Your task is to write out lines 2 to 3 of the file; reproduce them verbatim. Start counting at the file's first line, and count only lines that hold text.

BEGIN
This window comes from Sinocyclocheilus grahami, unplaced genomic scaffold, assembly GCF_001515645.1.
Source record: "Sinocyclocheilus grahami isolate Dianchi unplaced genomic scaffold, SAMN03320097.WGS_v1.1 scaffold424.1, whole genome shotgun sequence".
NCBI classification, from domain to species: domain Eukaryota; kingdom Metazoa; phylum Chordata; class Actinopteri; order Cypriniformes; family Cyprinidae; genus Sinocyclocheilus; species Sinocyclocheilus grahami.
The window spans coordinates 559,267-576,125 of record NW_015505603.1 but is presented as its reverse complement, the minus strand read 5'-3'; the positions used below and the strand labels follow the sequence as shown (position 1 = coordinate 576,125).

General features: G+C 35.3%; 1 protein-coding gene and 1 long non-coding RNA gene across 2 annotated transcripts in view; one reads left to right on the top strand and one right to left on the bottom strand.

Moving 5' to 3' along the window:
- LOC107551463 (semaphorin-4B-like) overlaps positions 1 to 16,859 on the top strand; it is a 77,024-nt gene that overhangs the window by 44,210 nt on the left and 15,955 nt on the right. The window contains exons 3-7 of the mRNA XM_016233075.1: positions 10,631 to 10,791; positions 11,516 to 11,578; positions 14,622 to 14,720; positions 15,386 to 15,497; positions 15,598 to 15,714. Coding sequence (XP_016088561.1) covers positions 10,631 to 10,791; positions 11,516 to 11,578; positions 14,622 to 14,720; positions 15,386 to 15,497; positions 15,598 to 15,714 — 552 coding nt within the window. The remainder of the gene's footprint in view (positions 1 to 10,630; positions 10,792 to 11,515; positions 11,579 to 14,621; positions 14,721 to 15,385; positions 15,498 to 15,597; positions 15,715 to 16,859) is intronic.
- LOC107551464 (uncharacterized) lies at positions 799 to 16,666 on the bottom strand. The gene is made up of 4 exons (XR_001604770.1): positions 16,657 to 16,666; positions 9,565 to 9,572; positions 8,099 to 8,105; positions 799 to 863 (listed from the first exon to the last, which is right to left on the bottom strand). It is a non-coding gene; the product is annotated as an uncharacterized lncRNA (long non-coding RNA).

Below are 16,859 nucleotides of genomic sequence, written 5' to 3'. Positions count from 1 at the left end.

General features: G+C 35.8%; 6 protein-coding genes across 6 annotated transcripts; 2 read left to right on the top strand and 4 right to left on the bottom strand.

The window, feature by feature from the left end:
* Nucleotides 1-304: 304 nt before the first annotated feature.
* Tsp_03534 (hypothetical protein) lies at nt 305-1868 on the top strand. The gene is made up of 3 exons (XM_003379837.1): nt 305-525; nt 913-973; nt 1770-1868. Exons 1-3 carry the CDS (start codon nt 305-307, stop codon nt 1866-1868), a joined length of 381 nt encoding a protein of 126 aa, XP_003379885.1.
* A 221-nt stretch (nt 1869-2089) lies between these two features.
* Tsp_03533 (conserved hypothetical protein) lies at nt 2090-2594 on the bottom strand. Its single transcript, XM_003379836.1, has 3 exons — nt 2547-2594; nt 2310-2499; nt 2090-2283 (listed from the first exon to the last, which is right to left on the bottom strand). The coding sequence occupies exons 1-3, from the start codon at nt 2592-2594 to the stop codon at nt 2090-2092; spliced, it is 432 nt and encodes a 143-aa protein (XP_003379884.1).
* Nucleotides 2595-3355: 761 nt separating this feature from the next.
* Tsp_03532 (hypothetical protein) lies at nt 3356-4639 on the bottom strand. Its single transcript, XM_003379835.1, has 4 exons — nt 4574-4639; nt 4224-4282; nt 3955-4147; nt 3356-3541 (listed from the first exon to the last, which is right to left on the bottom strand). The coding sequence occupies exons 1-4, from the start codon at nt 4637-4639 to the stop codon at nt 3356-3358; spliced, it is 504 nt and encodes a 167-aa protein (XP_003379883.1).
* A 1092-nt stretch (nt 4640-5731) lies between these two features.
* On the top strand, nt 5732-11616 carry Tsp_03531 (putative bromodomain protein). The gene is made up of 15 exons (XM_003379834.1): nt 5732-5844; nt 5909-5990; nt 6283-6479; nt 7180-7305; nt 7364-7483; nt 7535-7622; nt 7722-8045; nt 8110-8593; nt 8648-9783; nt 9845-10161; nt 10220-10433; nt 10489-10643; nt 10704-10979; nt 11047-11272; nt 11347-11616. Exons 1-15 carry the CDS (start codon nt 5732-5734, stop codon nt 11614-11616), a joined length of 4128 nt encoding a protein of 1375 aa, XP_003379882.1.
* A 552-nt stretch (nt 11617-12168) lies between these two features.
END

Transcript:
Source record: "Sinocyclocheilus grahami isolate Dianchi unplaced genomic scaffold, SAMN03320097.WGS_v1.1 scaffold424.1, whole genome shotgun sequence".
NCBI classification, from domain to species: domain Eukaryota; kingdom Metazoa; phylum Chordata; class Actinopteri; order Cypriniformes; family Cyprinidae; genus Sinocyclocheilus; species Sinocyclocheilus grahami.